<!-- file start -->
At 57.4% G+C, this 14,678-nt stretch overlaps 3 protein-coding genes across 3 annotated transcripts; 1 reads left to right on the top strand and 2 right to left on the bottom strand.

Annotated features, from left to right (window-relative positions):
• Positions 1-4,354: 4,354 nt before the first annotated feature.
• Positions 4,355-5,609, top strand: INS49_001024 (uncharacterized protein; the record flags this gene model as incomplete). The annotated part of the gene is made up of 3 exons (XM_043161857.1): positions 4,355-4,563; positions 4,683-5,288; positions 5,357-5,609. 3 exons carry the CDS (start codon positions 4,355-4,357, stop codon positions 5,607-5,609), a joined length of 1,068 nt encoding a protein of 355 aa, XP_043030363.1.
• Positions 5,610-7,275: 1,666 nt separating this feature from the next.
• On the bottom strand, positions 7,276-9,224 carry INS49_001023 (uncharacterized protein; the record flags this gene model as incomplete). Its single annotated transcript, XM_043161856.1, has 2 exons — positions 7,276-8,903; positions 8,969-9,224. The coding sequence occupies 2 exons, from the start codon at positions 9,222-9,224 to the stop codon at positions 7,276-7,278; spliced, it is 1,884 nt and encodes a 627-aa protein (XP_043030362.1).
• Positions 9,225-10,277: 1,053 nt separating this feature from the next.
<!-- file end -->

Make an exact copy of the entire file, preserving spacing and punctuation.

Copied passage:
At 57.4% G+C, this 14,678-nt stretch overlaps 3 protein-coding genes across 3 annotated transcripts; 1 reads left to right on the top strand and 2 right to left on the bottom strand.

Annotated features, from left to right (window-relative positions):
• Positions 1-4,354: 4,354 nt before the first annotated feature.
• Positions 4,355-5,609, top strand: INS49_001024 (uncharacterized protein; the record flags this gene model as incomplete). The annotated part of the gene is made up of 3 exons (XM_043161857.1): positions 4,355-4,563; positions 4,683-5,288; positions 5,357-5,609. 3 exons carry the CDS (start codon positions 4,355-4,357, stop codon positions 5,607-5,609), a joined length of 1,068 nt encoding a protein of 355 aa, XP_043030363.1.
• Positions 5,610-7,275: 1,666 nt separating this feature from the next.
• On the bottom strand, positions 7,276-9,224 carry INS49_001023 (uncharacterized protein; the record flags this gene model as incomplete). Its single annotated transcript, XM_043161856.1, has 2 exons — positions 7,276-8,903; positions 8,969-9,224. The coding sequence occupies 2 exons, from the start codon at positions 9,222-9,224 to the stop codon at positions 7,276-7,278; spliced, it is 1,884 nt and encodes a 627-aa protein (XP_043030362.1).
• Positions 9,225-10,277: 1,053 nt separating this feature from the next.